Love and Sex in the Desert

As we were driving to Burning Man at the end of last summer, I came across a listing for a class called “Intimate Breathwork & Eyegazing”. The workshop promised to help couples connect in a very deep way and I thought “I want to connect in a deep way with my husband… let’s do this.”

If you’ve never been to Burning Man, let me pause and set the scene. Burning Man is a city constructed for a week in the Nevada desert offering its 60k+ participants an array of experiences largely revolving around meeting strangers, sharing your passions, exploring art work spread throughout 7 square miles and enjoying music played by DJs. Personally, I enjoy attending for creative expression, reflection and renewal.

On Thursday morning at 10am, we hopped on our bikes and headed across the dry and dusty city toward the workshop. When we arrived, several other couples had already arrived, and by the time the class started, the deliciously air-conditioned tent was full of other couples also lured by the promise of deep connection with their loved ones.

Now I don’t know how much eye gazing you do in your normal life, but it turns out I don’t do a lot. I mean, I’m a good student and learned to look people in the eyes during a presentation. And at some point during dinner, I take a moment to look at the people I’m talking to instead of the food that I’m eating. And maybe I’ll catch the eye of the clerk at the grocery store or coffee shop. But overall, I don’t actually spend much time in my day gazing into other people’s eyes.

Despite my relative lack of experience with eye gazing, I jumped into our first workshop exercise thinking, “This will be easy” and began to follow our instructor’s guidance to look into my husband’s eyes for a couple minutes. Almost immediately I was intimidated by the raw intimacy of looking in someone’s eyes so deeply. Instead of being able to settle into the gaze, I began thinking “Should I be looking at his left eye, or his right eye?” and “I wonder which of my eyes he is looking at? Is it possible to look at both eyes at once?” And thoughts like “I never noticed we breathe at such different rates!” and “How is he so calm when this is totally starting to unnerve me?!?”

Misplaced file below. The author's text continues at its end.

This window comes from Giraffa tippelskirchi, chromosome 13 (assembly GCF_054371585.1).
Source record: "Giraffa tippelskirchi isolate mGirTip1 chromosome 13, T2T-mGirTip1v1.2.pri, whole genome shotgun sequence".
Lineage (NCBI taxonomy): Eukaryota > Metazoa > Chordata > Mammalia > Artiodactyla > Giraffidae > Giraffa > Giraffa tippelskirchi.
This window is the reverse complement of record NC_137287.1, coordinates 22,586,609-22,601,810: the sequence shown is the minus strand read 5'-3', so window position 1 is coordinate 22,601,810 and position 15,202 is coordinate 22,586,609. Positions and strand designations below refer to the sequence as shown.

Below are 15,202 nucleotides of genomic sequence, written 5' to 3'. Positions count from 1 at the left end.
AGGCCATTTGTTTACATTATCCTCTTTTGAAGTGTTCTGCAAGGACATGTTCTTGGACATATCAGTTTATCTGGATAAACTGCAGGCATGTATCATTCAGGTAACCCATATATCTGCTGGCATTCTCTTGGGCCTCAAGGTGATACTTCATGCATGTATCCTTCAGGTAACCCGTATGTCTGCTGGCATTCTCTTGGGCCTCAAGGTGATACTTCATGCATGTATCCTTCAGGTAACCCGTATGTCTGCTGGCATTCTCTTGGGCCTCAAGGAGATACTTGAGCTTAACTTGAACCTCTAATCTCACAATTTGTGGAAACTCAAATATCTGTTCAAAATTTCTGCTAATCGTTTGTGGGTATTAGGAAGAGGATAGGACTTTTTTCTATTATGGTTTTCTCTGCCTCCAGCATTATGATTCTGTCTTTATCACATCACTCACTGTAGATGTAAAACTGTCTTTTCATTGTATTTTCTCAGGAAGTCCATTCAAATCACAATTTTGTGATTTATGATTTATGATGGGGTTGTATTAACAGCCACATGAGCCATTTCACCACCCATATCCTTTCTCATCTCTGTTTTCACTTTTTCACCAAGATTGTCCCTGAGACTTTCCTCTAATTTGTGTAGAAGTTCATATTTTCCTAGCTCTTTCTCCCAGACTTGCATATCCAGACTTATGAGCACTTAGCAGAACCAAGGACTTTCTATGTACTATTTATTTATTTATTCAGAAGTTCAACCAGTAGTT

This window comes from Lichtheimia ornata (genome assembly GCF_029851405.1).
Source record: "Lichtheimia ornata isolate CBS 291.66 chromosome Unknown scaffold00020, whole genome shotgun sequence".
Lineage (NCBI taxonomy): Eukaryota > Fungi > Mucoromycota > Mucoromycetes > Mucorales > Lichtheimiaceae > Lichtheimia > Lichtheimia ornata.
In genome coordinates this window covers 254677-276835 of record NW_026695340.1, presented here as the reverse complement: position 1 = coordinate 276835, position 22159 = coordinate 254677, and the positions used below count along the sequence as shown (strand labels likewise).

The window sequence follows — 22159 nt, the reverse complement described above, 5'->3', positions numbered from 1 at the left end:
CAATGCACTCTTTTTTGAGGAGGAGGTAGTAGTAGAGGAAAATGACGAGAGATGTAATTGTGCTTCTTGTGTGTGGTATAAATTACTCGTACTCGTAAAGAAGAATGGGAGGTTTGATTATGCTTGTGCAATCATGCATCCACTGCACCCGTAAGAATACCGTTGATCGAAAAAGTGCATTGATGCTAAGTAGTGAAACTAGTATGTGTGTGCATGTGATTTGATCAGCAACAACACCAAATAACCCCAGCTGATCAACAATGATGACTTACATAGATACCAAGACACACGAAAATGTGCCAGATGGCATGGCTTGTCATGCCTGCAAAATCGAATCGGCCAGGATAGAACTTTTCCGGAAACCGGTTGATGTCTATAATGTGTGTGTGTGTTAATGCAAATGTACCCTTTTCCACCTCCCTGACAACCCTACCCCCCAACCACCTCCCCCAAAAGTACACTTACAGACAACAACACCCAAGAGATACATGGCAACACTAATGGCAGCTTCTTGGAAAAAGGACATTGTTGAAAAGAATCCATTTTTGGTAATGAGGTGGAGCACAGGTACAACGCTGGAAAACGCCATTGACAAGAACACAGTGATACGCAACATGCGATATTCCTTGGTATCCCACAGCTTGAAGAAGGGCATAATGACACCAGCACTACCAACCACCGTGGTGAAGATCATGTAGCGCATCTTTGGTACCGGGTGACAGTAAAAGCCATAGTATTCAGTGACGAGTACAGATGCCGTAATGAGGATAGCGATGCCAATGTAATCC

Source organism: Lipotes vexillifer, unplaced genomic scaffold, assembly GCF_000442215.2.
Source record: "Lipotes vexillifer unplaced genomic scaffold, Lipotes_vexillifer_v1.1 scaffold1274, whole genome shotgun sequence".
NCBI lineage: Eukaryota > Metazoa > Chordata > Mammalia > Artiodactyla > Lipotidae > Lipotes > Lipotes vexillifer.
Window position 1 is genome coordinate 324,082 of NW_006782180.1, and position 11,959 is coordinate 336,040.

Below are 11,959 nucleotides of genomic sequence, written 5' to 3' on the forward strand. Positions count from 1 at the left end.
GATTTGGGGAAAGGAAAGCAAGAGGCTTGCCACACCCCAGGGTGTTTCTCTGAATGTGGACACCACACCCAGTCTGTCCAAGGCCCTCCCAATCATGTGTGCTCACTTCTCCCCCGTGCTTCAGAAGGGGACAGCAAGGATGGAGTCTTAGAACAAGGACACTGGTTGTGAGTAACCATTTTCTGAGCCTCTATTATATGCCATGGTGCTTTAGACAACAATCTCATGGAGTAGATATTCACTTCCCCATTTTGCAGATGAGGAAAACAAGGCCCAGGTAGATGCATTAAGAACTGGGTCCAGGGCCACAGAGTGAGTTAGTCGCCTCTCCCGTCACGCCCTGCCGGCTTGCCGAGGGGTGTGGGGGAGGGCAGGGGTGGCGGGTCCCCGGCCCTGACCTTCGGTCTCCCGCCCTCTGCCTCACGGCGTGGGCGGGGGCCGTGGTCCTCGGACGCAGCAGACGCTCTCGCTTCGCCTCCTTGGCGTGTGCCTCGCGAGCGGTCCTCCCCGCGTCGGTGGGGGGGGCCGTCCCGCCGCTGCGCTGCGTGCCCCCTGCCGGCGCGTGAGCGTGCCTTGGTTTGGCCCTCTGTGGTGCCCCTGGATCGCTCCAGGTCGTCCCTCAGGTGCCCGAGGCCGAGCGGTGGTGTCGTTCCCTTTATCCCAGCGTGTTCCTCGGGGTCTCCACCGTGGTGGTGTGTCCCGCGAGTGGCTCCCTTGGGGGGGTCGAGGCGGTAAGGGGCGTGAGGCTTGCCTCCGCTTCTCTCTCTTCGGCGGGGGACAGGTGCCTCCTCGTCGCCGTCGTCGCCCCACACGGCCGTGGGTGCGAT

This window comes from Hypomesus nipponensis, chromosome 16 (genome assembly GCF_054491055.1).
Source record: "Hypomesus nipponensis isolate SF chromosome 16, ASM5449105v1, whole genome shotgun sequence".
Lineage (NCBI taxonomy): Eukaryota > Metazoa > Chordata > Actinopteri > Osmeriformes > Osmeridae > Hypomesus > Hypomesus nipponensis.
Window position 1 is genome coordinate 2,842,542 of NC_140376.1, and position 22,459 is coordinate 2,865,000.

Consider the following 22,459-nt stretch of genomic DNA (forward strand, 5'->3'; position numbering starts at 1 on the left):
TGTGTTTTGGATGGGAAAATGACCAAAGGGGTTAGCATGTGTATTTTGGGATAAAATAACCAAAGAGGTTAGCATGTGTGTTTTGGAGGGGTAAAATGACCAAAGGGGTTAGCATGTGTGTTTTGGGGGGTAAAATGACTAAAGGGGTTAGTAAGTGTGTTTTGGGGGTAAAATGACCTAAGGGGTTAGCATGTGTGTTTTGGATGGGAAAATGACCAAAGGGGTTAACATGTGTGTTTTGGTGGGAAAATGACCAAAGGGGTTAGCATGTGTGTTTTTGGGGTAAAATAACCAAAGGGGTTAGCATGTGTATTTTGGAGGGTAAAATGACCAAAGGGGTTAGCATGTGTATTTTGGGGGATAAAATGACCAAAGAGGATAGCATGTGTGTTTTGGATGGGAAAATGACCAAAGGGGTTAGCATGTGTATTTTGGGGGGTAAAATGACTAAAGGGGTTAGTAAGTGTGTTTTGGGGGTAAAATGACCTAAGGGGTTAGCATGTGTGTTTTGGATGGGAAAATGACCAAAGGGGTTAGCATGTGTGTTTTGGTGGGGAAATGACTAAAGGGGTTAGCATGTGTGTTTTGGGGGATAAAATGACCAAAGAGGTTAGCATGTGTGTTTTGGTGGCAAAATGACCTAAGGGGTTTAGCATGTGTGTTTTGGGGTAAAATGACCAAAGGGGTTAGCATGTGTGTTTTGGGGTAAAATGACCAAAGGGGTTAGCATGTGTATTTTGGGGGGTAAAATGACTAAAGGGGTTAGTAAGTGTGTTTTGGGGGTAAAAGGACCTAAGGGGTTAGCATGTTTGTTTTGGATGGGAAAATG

Based on conversations with girlfriends, I knew that most of us keep our eyes closed during sex, especially during orgasm. We agreed this helped us stay focused on sensations. And most of us had sex in a dark or very dimly lit room. We agreed this was romantic, not to mention kind to body parts we may not want highlighted. But at that point in the workshop, I was starting to realize that I had avoided staring into my husband’s eyes for extended periods of time during sex because it is too vulnerable, too intimate. Which is a little ironic, because one of the things I crave most in my relationship is to be seen.

That’s a lot to take in less than five minutes into the workshop, and the learning wasn’t over yet. Little by little, I began to settle into the moment. So that my eyes didn’t feel twitchy, I picked a single eye to stare into, which helped my breath rate slow and start to match my husband’s breath. The corners of his eyes got all crinkly and happy in response, and I mirrored the same back with mine. I dare say it even started to feel nice.